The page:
Where can also include where the audience is physically consuming content – as in what devices they are using. Are the majority using phones? If so, you might consider how your content can be tailored to those devices and platforms.

When: There’s a cliché that it’s “all about timing.” While it isn’t ALL about timing, it can be an important aspect of content marketing strategy. Are there cyclical patterns in your metrics? This information can help you identify when to focus on or promote/boost certain content.

Why: Use data to understand why people come to your content and website. Typically, users have one of three intentions: to get information; to shop; to be entertained. While you’d love to be entertaining, your goal here is to earn business. Learn the search terms that attract visitors to your site because SEO will play a vital role in your content creation.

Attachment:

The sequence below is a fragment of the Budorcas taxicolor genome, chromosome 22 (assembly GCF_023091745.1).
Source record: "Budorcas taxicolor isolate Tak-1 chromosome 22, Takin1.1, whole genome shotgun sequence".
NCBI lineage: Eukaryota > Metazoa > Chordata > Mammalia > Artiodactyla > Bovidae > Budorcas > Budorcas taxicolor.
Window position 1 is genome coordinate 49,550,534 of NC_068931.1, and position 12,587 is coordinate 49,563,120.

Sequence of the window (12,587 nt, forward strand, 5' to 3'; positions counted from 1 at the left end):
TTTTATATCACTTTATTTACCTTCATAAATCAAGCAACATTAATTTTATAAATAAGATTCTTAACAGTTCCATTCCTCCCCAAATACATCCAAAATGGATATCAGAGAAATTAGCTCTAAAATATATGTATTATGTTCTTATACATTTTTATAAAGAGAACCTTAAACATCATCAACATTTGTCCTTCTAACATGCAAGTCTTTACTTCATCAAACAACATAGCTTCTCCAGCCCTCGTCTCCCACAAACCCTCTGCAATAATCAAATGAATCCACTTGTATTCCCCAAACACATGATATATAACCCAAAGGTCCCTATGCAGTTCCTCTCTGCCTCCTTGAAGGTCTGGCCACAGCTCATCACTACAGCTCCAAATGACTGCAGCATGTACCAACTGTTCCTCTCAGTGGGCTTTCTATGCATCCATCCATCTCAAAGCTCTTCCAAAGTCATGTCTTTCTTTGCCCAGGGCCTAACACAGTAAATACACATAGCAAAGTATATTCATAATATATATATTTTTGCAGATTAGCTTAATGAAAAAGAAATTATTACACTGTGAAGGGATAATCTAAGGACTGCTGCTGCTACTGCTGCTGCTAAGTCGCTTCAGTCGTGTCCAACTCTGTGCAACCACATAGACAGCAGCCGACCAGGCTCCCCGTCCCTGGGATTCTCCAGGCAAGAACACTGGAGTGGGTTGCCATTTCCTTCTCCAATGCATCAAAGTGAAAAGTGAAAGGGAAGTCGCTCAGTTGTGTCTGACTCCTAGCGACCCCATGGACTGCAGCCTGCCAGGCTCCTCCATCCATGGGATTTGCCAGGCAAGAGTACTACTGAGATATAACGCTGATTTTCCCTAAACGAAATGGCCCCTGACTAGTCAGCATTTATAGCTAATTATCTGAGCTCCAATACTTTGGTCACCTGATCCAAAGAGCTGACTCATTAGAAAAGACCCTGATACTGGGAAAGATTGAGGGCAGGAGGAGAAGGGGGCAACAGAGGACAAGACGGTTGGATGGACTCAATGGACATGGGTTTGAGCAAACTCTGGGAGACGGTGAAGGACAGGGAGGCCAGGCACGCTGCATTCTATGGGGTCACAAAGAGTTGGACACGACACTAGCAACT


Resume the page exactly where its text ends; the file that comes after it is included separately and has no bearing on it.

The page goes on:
Continual Research

As mentioned, this will be ongoing research to help craft the most compelling and useful content that supports your overall strategy. Some of it will overlap with foundational research, because digital content (and especially the platforms used to consume it) can be a fluid proposition.

As search engines evolve, best practices for producing content must also. Advanced algorithms can now interpret a user’s intent, which means they can decipher the content on a page and not simply identify keywords. Therefore, a good SEO strategy is far more than just peppering keywords throughout.

When it comes to the actual creation of content, you’ll want it to be well written and informative. Stay up to date with the most relevant research and developments in the industry. Use trusted sources such as industry body reports, survey studies and peer-reviewed articles.